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Dolomites, Italy eberhard-grossgasteiger-783514-unsplash.jpg

From The LAND Issue #01

According to various cultural understandings, each form of life has its own stories to tell. This is the story of the mountains, told through the specter of several different nations

Words by: The Editors
Photography: Eberhard Grossgasteiger

20 January 2019

Mountain peaks are known to hold a certain symbolism. They are seen as the higher places, some of which are even considered sacred. The top of mountains is the closest place to heaven - a good reason why they are worshiped by many nations.


The strong giants are an interesting natural phenomenon. In some mythologies, the peaks are associated with ancient times, dating back to years before anyone alive today can remember. The mountains used to be the home of gods and goddesses, places where history was decided, and wars have begun and ended. The Greek mythology is rich in examples of such tales about heroes and greatness.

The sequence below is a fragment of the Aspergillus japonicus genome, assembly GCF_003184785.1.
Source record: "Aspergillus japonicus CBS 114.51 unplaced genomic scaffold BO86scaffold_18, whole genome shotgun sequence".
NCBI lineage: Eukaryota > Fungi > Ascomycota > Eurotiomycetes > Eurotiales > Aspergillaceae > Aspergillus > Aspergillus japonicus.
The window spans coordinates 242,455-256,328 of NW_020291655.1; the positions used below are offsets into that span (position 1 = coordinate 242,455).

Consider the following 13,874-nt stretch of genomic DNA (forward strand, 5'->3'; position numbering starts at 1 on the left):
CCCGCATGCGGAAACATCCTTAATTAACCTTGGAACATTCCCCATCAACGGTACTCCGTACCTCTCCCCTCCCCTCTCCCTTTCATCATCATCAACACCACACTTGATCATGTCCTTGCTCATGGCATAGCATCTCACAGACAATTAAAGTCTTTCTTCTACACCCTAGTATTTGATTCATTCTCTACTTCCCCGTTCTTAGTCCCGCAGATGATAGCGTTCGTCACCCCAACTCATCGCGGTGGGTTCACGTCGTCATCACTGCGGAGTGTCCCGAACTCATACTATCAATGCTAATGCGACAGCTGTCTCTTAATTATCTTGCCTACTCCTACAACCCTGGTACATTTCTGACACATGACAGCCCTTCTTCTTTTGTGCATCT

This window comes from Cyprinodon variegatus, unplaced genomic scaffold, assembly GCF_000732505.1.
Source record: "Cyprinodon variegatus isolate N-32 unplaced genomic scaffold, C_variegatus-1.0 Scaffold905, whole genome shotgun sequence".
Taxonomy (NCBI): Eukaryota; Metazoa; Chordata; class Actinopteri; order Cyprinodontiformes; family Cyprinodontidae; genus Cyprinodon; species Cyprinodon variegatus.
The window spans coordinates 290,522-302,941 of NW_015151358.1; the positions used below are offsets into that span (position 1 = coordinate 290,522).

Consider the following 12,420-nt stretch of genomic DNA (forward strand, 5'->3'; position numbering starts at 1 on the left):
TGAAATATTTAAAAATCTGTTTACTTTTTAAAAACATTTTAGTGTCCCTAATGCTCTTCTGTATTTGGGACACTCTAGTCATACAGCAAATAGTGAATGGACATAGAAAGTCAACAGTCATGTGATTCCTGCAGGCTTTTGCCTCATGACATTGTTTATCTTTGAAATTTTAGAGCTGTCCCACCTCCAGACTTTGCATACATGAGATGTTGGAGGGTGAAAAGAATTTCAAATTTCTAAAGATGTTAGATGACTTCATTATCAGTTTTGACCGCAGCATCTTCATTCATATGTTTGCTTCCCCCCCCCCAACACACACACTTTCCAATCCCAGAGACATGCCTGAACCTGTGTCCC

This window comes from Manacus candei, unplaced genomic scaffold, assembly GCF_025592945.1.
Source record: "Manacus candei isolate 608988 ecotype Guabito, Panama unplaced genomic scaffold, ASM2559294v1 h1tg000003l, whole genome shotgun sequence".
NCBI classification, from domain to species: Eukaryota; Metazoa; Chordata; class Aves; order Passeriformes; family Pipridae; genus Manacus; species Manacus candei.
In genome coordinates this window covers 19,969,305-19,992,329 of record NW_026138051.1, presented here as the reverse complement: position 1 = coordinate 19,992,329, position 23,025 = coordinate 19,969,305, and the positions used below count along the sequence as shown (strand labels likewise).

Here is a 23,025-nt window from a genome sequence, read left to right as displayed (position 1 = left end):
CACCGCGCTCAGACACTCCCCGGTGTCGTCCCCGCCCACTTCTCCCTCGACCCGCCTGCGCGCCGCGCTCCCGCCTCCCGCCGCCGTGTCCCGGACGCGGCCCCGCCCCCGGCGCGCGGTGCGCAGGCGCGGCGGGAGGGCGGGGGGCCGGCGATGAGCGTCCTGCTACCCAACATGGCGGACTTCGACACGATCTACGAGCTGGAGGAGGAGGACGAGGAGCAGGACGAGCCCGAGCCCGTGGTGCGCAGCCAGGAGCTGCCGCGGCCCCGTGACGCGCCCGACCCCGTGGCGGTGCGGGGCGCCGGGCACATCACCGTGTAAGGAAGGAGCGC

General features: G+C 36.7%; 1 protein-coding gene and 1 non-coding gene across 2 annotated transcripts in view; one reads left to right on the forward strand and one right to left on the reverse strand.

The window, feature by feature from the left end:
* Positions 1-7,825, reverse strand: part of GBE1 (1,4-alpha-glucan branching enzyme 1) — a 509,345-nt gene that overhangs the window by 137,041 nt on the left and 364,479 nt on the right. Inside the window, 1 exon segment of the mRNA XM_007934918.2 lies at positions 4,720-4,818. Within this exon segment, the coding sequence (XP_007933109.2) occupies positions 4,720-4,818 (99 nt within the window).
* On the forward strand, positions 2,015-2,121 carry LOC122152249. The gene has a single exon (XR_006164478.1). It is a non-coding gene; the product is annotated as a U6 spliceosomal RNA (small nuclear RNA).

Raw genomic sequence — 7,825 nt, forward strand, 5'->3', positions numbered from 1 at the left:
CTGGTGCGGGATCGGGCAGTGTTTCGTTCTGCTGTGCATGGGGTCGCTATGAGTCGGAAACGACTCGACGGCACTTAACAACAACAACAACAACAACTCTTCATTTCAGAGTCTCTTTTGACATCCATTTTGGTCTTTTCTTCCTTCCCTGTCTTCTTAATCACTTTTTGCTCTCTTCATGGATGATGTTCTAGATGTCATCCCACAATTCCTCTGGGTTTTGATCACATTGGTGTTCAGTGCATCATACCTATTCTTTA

Other nations associated the mountains with sacrifices and even death. According to the Incas' beliefs, the mountains were a place to honour the gods. Some people choose to live in the embrace of the rocky nature wonders from their birth until the very day they die.

Other nations viewed the mountains as a source of life. They admired them with a sense, which bordered the feeling of awe. Their perceptions shaped the mountain peaks as sacred places, homes of the purest, most innocent form of life - nature itself.



NOMADSofORIGIN is an independent annual publication with a focus on sustainable travelling and global cultural values. Each issue features interviews, engaging articles and photo guides, which take our nomadic readers through different destinations and introduce them to local people's perspectives.



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